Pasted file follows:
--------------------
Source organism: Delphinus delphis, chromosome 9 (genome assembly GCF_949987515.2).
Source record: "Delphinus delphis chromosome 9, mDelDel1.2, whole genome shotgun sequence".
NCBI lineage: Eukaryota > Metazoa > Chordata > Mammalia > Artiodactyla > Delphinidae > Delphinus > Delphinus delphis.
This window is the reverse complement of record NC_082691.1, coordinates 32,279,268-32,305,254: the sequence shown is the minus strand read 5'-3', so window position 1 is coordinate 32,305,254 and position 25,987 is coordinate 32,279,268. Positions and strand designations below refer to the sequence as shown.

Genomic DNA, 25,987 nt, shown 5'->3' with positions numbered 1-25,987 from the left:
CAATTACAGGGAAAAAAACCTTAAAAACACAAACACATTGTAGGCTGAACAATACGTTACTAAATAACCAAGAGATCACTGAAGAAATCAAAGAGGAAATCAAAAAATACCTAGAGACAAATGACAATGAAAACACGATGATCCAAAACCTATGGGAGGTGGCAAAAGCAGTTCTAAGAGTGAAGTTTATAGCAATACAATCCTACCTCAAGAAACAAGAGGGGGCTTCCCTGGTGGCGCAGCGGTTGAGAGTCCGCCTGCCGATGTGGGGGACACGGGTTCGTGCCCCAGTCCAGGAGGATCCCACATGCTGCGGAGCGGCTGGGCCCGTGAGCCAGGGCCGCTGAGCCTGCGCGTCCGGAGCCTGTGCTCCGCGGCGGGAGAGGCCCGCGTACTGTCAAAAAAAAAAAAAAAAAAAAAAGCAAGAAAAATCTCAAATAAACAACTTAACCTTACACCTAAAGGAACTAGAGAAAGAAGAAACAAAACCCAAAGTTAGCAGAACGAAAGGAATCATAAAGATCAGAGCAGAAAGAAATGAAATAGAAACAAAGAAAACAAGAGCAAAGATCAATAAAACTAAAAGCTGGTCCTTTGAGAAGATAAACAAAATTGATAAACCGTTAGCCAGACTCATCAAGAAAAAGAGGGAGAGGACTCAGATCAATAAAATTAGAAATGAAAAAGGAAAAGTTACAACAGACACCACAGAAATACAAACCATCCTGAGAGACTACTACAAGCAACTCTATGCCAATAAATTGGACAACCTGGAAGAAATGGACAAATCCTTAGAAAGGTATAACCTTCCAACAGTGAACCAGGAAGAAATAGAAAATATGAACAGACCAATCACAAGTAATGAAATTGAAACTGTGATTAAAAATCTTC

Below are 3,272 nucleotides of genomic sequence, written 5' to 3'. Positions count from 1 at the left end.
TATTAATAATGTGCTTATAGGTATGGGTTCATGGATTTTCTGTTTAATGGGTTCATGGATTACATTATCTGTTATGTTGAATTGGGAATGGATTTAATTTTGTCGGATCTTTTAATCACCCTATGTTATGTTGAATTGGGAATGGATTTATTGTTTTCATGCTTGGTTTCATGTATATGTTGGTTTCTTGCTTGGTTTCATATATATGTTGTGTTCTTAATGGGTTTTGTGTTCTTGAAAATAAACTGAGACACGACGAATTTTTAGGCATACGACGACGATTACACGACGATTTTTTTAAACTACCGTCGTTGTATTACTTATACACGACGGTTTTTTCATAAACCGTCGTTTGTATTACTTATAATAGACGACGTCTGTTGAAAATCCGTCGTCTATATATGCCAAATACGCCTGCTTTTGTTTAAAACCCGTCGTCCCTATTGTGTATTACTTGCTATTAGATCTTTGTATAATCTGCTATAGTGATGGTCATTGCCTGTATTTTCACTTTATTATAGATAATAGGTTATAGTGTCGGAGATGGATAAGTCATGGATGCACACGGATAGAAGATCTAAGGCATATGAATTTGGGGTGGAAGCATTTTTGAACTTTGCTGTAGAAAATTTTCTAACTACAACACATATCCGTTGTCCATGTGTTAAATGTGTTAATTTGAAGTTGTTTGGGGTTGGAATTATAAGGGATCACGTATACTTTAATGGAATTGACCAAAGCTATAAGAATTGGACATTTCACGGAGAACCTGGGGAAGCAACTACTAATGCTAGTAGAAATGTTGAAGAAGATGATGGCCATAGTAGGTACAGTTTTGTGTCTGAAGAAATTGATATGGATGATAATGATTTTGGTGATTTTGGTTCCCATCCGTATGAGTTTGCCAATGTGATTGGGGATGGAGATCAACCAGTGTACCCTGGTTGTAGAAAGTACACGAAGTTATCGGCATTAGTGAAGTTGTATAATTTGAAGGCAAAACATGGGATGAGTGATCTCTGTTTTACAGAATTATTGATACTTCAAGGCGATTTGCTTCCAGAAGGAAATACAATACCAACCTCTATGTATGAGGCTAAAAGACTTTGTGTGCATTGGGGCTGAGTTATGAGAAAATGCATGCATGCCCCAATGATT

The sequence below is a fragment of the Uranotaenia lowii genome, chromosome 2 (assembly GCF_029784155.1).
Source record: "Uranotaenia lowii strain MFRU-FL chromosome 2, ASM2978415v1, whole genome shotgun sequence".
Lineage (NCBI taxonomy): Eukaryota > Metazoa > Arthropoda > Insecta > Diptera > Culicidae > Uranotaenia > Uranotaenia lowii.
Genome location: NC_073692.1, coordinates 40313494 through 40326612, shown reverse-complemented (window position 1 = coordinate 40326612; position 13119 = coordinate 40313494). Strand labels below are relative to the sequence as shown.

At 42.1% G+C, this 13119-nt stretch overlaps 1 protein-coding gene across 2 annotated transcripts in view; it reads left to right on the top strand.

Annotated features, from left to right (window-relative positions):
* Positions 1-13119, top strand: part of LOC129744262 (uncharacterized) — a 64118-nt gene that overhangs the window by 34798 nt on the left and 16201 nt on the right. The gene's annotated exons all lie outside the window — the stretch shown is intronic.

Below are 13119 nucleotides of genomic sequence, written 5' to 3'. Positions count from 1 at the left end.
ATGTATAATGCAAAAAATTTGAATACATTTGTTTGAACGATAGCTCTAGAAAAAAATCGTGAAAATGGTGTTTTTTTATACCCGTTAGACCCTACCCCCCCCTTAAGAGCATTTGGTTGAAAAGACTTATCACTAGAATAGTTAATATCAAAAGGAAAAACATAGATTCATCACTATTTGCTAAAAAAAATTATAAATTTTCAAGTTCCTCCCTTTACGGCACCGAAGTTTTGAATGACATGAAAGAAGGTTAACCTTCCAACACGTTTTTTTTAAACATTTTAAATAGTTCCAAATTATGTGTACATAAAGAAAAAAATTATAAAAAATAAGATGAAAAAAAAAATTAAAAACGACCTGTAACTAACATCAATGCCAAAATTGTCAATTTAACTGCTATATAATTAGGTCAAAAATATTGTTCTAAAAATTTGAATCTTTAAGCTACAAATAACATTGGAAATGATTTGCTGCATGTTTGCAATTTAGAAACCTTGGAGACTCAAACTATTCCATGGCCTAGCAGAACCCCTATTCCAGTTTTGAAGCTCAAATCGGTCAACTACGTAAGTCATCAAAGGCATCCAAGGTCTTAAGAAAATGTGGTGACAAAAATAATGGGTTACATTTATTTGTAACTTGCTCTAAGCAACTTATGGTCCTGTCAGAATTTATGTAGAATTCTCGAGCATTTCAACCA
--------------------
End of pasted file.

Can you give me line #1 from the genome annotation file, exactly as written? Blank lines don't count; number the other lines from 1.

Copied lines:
Source organism: Delphinus delphis, chromosome 9 (genome assembly GCF_949987515.2).